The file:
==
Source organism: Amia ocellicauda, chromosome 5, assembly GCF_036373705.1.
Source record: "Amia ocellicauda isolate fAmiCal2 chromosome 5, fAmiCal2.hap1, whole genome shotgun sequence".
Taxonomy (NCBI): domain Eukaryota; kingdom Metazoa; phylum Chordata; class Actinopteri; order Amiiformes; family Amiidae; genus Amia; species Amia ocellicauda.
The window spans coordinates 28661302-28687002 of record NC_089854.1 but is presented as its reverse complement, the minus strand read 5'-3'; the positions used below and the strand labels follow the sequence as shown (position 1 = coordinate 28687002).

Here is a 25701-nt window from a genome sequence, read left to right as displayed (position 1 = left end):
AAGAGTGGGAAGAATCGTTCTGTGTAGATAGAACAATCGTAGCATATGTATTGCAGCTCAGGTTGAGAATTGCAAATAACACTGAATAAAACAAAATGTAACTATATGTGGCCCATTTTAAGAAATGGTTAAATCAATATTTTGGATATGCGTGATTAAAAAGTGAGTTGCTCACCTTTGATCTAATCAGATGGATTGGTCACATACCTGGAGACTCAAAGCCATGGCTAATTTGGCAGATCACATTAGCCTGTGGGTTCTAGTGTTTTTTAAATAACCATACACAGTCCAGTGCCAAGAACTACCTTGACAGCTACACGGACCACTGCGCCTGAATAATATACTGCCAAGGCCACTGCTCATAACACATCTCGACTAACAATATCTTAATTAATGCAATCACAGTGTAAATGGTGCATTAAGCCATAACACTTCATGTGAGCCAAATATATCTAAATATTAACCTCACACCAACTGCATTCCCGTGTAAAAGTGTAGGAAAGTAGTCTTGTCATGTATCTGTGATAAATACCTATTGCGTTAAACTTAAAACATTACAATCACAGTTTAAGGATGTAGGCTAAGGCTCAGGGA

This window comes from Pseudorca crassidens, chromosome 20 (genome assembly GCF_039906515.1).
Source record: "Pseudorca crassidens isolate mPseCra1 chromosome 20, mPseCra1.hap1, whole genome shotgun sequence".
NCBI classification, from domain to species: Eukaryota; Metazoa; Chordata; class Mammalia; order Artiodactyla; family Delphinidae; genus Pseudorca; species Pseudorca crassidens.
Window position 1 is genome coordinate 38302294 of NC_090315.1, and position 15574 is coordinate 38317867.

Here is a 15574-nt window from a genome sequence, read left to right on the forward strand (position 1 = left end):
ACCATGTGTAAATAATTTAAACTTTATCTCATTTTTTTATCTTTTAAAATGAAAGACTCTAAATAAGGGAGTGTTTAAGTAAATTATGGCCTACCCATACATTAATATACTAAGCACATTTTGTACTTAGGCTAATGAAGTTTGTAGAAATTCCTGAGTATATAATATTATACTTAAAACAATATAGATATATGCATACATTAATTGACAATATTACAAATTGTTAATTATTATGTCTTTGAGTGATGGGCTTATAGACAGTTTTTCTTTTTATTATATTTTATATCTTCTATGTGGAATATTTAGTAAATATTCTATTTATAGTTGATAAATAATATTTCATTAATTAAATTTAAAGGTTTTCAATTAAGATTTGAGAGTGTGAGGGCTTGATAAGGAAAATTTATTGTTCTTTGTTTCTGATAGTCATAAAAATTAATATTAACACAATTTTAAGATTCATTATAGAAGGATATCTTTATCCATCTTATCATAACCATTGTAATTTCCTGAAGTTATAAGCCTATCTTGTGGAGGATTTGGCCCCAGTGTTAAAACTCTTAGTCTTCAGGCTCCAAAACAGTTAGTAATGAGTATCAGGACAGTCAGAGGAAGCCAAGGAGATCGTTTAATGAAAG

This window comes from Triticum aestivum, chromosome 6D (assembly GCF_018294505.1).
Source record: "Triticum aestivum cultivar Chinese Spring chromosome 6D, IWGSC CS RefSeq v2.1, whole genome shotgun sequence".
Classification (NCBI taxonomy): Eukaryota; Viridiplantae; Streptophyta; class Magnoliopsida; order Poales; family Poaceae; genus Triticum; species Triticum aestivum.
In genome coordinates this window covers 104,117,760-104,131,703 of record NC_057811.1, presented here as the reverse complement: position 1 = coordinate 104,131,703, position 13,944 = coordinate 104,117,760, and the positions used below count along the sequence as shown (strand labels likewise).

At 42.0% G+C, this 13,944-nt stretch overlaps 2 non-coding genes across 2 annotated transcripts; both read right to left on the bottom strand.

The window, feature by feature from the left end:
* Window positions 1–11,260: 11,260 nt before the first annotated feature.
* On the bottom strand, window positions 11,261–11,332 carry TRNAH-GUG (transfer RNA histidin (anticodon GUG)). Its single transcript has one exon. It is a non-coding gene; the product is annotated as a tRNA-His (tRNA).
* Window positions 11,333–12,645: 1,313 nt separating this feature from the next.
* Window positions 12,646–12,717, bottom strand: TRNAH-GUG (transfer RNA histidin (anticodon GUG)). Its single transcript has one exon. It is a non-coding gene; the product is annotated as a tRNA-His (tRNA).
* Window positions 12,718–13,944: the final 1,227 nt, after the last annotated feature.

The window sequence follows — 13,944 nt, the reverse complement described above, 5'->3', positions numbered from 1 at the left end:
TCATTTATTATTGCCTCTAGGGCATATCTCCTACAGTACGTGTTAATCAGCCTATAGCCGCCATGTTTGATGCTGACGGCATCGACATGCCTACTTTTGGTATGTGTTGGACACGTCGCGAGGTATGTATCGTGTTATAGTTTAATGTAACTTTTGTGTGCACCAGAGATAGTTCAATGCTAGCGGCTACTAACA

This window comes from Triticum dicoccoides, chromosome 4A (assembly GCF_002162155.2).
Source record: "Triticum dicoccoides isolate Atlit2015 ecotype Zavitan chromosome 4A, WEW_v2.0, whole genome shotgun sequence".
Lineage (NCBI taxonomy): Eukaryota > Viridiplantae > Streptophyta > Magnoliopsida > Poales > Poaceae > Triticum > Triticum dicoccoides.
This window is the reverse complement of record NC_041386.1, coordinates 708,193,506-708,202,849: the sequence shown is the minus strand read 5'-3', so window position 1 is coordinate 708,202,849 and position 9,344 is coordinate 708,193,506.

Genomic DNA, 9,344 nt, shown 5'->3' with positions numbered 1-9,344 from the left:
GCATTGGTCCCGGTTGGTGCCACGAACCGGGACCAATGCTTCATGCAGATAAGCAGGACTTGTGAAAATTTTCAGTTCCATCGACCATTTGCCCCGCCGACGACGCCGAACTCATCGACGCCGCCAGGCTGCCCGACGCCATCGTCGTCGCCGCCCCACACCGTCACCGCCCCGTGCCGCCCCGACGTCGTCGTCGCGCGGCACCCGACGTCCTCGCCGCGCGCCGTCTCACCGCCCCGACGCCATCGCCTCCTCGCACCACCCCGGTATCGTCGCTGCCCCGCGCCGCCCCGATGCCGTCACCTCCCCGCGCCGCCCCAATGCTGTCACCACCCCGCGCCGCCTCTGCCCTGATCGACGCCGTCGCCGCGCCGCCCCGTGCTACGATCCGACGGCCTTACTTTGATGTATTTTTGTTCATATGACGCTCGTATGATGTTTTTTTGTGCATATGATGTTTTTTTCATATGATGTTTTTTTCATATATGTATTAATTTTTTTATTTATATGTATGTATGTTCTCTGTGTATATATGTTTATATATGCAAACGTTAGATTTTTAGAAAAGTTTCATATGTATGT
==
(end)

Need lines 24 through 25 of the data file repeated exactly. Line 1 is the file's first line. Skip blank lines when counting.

The window sequence follows — 13,944 nt, the reverse complement described above, 5'->3', positions numbered from 1 at the left end:
TCATTTATTATTGCCTCTAGGGCATATCTCCTACAGTACGTGTTAATCAGCCTATAGCCGCCATGTTTGATGCTGACGGCATCGACATGCCTACTTTTGGTATGTGTTGGACACGTCGCGAGGTATGTATCGTGTTATAGTTTAATGTAACTTTTGTGTGCACCAGAGATAGTTCAATGCTAGCGGCTACTAACA